Many techniques can help in confronting OCD, including mindfulness and meditation, but nothing quite helps as much as learning healthier interaction patterns with oneself and others and clarifying one’s values, needs and aspirations. An environment that is predictable yet stimulating has a positive effect on OCD, but it often needs to be created from scratch. The experience of stable relationships helps, while a loss of faith in the predictability of human interactions and helplessness and loneliness can make it worse. Babies learn to feel safe in the world through their interactions with their primary caregivers, children through their interactions in and outside of school, adolescents through social and romantic relationships, and adults in a myriad of business, academic, athletic and romantic relationships. If I have difficulties in communicating my values, needs and aspirations to my environment, the world is more uncertain and I will have more stress, which leads to a greater likelihood of stress, anxieties, panic attacks, OCD, burnout and a host of other psychological and medical conditions in the long run. Important is the act of communication, which can also be ‘virtual’, one reason why keeping a journal or writing down one’s thoughts has been helpful to many people with anxieties and OCD. The act of communication helps to define and live one’s values and aspirations, which give the individual a sense of stability.
Learning to communicate and interact with others is a lifelong learning process, and it also reflects on and determines how we think about ourselves. If one’s communication patterns are not helpful, existential anxieties can ensue, because our sense of self and our social existence is linked to how we experience our relationships with others. Do we address what we want? Do we say ‘No’ to the things we do not want? Even a monk who meditates months on end needs to learn to communicate with himself to find tranquillity and with others to survive. Our health, mental and otherwise, depends on how we shape our interactions with the world, as do any achievements in the arts, sciences and business and in relationships.
To treat OCD means predominantly to treat the anxiety underneath it by focusing on the emotions that cause it, such as remnants of fearful or hurtful life experiences. The key for the therapist is to build a working relationship the client that helps lower these anxieties while facilitating the therapeutic work. This requires paying attention to the interaction patterns clients use and then reflecting on it together with them.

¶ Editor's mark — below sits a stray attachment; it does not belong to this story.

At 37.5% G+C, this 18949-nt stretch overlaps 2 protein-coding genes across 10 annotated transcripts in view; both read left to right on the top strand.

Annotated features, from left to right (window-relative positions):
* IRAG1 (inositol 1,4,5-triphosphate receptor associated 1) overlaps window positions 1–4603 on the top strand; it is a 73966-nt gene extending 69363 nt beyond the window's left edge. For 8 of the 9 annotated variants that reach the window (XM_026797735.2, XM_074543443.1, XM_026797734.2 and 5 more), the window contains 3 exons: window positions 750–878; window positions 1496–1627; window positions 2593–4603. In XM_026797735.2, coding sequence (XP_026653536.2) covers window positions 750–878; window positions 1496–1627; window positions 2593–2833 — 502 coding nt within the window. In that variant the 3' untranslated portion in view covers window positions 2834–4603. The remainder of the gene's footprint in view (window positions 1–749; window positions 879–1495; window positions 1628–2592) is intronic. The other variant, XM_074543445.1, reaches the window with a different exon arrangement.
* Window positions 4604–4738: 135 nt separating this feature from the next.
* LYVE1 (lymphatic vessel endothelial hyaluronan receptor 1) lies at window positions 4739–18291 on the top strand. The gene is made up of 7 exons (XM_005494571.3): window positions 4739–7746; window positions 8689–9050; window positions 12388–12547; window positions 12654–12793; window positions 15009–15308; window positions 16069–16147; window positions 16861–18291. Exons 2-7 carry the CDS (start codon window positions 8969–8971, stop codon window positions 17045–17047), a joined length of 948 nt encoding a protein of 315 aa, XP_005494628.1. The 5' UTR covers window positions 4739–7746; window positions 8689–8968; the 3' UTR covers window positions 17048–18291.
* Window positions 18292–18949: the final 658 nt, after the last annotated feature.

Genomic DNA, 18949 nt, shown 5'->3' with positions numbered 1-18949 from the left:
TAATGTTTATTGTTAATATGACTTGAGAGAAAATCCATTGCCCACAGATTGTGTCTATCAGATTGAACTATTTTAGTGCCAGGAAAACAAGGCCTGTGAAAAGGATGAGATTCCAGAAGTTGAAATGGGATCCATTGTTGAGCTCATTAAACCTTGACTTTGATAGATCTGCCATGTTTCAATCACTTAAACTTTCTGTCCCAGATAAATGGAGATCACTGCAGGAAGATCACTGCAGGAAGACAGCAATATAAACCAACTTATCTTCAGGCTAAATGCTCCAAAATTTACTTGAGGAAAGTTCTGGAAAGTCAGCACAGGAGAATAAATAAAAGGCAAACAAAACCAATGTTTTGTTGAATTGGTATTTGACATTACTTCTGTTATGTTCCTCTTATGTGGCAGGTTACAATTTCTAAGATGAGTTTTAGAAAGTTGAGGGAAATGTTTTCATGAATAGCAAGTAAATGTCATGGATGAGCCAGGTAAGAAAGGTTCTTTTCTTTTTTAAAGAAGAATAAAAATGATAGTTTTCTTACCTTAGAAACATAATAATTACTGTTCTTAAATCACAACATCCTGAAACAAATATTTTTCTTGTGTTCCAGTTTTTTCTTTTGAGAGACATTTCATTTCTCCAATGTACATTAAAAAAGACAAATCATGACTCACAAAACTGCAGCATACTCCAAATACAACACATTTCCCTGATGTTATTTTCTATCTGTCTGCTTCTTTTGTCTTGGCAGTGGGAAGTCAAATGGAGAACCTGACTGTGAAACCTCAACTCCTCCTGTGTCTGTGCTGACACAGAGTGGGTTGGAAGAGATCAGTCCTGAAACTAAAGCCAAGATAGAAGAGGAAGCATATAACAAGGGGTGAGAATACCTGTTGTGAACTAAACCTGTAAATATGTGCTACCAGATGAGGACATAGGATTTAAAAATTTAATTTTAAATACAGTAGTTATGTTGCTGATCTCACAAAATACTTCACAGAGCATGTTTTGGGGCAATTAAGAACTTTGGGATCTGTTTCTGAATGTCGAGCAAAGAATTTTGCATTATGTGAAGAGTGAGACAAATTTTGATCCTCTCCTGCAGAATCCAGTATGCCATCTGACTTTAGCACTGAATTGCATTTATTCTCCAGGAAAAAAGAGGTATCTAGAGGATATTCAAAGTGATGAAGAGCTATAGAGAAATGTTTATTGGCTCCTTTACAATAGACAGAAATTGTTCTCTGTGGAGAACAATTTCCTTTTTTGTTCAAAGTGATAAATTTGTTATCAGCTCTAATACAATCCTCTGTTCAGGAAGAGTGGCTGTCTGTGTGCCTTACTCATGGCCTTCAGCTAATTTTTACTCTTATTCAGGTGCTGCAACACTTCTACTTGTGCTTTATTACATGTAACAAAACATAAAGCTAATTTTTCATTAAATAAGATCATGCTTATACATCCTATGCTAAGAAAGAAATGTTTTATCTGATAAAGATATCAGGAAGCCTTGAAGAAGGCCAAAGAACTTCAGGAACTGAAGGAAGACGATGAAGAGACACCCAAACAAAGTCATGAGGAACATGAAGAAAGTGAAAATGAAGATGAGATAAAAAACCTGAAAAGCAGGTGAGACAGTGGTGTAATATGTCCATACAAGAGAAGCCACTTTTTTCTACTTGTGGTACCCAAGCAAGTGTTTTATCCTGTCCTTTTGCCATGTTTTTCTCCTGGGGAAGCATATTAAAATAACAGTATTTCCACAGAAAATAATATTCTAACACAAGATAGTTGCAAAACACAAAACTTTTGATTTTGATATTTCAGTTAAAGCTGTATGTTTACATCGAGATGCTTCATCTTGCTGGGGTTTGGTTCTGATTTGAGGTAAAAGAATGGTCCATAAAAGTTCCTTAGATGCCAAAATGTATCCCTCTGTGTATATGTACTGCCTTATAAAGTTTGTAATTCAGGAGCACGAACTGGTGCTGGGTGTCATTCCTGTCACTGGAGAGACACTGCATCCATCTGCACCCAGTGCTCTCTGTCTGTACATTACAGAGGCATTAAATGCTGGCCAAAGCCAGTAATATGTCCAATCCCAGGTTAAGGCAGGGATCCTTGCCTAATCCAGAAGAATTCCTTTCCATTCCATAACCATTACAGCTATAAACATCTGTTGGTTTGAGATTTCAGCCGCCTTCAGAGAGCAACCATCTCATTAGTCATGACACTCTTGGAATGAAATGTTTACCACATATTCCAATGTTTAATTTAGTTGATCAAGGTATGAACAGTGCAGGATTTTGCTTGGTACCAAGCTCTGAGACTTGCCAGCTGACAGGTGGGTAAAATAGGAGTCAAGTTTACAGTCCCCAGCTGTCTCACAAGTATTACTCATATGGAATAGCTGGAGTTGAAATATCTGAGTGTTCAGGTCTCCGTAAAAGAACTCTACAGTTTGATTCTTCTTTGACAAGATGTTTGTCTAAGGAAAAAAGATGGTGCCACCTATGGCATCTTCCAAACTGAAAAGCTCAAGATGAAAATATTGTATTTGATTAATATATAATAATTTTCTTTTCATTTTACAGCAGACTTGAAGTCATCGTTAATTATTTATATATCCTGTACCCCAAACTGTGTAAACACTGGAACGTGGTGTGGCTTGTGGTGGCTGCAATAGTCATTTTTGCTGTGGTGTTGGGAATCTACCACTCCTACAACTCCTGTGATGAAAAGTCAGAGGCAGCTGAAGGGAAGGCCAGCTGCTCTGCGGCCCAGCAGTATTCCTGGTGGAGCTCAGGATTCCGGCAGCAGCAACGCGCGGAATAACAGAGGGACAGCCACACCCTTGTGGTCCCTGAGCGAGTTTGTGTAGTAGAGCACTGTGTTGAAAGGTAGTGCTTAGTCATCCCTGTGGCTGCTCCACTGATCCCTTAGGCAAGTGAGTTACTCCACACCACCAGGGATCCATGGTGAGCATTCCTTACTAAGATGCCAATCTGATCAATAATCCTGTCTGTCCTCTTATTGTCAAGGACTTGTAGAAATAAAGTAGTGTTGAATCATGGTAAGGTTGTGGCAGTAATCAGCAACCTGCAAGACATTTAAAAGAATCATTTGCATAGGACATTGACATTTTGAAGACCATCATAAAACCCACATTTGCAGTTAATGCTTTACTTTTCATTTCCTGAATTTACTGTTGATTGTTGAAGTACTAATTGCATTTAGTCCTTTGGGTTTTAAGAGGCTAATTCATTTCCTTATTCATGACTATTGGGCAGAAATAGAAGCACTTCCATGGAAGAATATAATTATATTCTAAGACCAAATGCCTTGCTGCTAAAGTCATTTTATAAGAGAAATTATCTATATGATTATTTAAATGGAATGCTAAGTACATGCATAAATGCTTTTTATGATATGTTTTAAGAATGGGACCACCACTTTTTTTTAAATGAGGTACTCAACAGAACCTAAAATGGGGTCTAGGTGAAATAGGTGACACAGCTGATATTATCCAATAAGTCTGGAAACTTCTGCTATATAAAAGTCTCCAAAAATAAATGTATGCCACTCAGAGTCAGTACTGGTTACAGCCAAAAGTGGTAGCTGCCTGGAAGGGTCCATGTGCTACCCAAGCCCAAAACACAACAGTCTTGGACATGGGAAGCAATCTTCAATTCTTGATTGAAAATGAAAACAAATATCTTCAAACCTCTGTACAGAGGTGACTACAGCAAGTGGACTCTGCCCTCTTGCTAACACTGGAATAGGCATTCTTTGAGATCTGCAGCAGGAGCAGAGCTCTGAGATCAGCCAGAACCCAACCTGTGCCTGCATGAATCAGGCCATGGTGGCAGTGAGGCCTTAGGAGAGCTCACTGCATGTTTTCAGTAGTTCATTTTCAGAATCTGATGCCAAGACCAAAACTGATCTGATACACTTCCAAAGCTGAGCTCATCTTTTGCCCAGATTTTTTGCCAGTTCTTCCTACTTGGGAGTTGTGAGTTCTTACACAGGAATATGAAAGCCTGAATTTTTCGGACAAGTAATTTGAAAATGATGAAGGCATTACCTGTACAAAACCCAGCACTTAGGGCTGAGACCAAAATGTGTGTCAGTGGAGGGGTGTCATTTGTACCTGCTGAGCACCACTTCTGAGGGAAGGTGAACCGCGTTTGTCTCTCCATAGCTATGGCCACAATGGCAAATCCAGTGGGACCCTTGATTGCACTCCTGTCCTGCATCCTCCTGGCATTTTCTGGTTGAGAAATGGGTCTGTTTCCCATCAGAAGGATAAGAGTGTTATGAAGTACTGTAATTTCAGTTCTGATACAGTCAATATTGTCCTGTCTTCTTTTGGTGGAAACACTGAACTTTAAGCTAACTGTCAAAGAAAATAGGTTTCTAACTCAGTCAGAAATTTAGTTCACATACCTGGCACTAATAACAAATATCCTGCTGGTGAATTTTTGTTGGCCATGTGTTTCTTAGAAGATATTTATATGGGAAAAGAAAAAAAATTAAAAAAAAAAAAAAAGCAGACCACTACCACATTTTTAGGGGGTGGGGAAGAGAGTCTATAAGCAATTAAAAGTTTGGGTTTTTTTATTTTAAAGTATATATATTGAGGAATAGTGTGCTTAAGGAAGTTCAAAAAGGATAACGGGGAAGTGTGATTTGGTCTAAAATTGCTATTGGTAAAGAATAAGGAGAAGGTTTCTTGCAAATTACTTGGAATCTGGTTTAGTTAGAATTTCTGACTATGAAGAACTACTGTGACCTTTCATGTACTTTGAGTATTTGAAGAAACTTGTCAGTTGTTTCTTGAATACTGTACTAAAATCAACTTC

Reflecting on the thoughts and daily life which are associated with OCD symptoms should foster a greater openness to try out new perspectives and reach new insights. Various issues from the presence and the past may come up which need to be interpreted in light of the emotions they evoke. Issues are especially important when they change how the individual communicates with the world. If you have nightmares about spiders, the spiders in themselves may not be relevant in themselves. You could also dream about monsters or your boss with the same emotional reaction. Only if the spiders change how you see yourself or others are they relevant in a dream and have an influence of how you interact with yourself and others. In OCD the repetitive behaviours and thoughts are only relevant because there are thoughts and emotions underneath them, which have not yet fully been communicated.
Breaking down the meaning in the rituals needs to be approached carefully yet thoroughly. The rituals usually give clues of the thoughts, emotions and subjective experiences that help maintain them. Reflecting on why it may be difficult to communicate the underlying dynamics can be central in resolving the OCD symptoms. Rape victims, for example, might feel terrible shame in talking about their feelings and this maintains the rituals as a form of incomplete communication. Breaking down the shame into its components usually makes it disappear along with the OCD symptoms. Usually this does not even require addressing the traumatic event itself, which may just cause fear and resistance. This does not mean integrating a rape as ‘normal’ into one’s experiences, but removing the negative effect it has on one’s life and relationships.
Identifying one’s value, needs and aspiration has another important aspect in dealing with a number of psychiatric conditions. As the individual recognizes them as largely constant through the years, they can induce feelings of safety and security. They have a significant influence on our life, but are highly predictable if one spends the time on identifying them. Insight about them can even be gained when reflecting on the specific manifestations of the OCD symptoms, especially when they are suppressed. After all, these symptoms are maintained by powerful emotions which must be attached to something that is highly relevant to the person. Treating any kind of psychological symptoms is an opportunity for greater insight into oneself.